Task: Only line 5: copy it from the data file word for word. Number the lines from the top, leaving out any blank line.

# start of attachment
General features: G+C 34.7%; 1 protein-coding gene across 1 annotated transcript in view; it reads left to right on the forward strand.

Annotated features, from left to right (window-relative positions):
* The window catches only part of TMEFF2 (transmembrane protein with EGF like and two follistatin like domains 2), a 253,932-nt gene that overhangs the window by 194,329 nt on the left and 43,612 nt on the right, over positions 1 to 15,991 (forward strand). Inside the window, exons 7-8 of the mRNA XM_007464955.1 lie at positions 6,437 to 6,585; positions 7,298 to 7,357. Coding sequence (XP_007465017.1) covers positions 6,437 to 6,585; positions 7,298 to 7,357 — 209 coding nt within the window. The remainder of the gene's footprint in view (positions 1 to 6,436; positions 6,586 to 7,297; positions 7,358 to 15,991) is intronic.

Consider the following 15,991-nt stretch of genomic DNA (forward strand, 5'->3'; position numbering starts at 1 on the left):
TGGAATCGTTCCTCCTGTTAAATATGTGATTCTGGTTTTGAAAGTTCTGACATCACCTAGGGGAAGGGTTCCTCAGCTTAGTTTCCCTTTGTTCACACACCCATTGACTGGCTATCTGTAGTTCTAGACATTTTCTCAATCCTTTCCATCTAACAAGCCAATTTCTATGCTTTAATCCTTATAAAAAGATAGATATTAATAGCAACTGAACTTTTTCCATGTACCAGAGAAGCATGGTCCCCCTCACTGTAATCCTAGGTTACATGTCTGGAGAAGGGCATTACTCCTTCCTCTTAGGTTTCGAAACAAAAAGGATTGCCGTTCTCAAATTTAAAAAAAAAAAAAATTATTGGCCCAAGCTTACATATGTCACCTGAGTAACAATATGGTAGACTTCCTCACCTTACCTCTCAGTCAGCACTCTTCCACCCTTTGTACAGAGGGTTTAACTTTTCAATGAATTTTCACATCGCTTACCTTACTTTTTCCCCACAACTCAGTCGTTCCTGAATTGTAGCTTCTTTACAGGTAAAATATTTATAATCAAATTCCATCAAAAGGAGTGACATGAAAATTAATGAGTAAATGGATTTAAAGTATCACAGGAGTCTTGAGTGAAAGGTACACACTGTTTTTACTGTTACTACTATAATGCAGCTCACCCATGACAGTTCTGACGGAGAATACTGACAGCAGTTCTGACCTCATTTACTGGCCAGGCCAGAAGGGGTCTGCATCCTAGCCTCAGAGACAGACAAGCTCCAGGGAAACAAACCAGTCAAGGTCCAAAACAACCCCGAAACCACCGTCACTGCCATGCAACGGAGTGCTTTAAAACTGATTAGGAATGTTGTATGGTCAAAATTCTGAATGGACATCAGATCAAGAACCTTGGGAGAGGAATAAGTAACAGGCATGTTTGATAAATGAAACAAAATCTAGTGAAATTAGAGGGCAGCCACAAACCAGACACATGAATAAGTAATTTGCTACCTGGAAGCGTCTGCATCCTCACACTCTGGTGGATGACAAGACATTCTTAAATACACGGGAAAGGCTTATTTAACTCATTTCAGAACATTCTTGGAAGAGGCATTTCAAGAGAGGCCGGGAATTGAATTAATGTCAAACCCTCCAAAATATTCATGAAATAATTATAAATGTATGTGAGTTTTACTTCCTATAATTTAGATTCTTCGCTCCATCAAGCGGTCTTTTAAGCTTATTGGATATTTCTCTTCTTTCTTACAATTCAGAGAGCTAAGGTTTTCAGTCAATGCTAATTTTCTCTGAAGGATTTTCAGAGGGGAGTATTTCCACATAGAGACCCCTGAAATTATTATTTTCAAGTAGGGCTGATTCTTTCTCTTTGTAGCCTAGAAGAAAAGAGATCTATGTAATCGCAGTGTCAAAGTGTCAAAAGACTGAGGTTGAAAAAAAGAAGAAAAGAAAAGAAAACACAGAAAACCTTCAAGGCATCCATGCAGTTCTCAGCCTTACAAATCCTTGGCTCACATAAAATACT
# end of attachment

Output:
TGGAATCGTTCCTCCTGTTAAATATGTGATTCTGGTTTTGAAAGTTCTGACATCACCTAGGGGAAGGGTTCCTCAGCTTAGTTTCCCTTTGTTCACACACCCATTGACTGGCTATCTGTAGTTCTAGACATTTTCTCAATCCTTTCCATCTAACAAGCCAATTTCTATGCTTTAATCCTTATAAAAAGATAGATATTAATAGCAACTGAACTTTTTCCATGTACCAGAGAAGCATGGTCCCCCTCACTGTAATCCTAGGTTACATGTCTGGAGAAGGGCATTACTCCTTCCTCTTAGGTTTCGAAACAAAAAGGATTGCCGTTCTCAAATTTAAAAAAAAAAAAAATTATTGGCCCAAGCTTACATATGTCACCTGAGTAACAATATGGTAGACTTCCTCACCTTACCTCTCAGTCAGCACTCTTCCACCCTTTGTACAGAGGGTTTAACTTTTCAATGAATTTTCACATCGCTTACCTTACTTTTTCCCCACAACTCAGTCGTTCCTGAATTGTAGCTTCTTTACAGGTAAAATATTTATAATCAAATTCCATCAAAAGGAGTGACATGAAAATTAATGAGTAAATGGATTTAAAGTATCACAGGAGTCTTGAGTGAAAGGTACACACTGTTTTTACTGTTACTACTATAATGCAGCTCACCCATGACAGTTCTGACGGAGAATACTGACAGCAGTTCTGACCTCATTTACTGGCCAGGCCAGAAGGGGTCTGCATCCTAGCCTCAGAGACAGACAAGCTCCAGGGAAACAAACCAGTCAAGGTCCAAAACAACCCCGAAACCACCGTCACTGCCATGCAACGGAGTGCTTTAAAACTGATTAGGAATGTTGTATGGTCAAAATTCTGAATGGACATCAGATCAAGAACCTTGGGAGAGGAATAAGTAACAGGCATGTTTGATAAATGAAACAAAATCTAGTGAAATTAGAGGGCAGCCACAAACCAGACACATGAATAAGTAATTTGCTACCTGGAAGCGTCTGCATCCTCACACTCTGGTGGATGACAAGACATTCTTAAATACACGGGAAAGGCTTATTTAACTCATTTCAGAACATTCTTGGAAGAGGCATTTCAAGAGAGGCCGGGAATTGAATTAATGTCAAACCCTCCAAAATATTCATGAAATAATTATAAATGTATGTGAGTTTTACTTCCTATAATTTAGATTCTTCGCTCCATCAAGCGGTCTTTTAAGCTTATTGGATATTTCTCTTCTTTCTTACAATTCAGAGAGCTAAGGTTTTCAGTCAATGCTAATTTTCTCTGAAGGATTTTCAGAGGGGAGTATTTCCACATAGAGACCCCTGAAATTATTATTTTCAAGTAGGGCTGATTCTTTCTCTTTGTAGCCTAGAAGAAAAGAGATCTATGTAATCGCAGTGTCAAAGTGTCAAAAGACTGAGGTTGAAAAAAAGAAGAAAAGAAAAGAAAACACAGAAAACCTTCAAGGCATCCATGCAGTTCTCAGCCTTACAAATCCTTGGCTCACATAAAATACT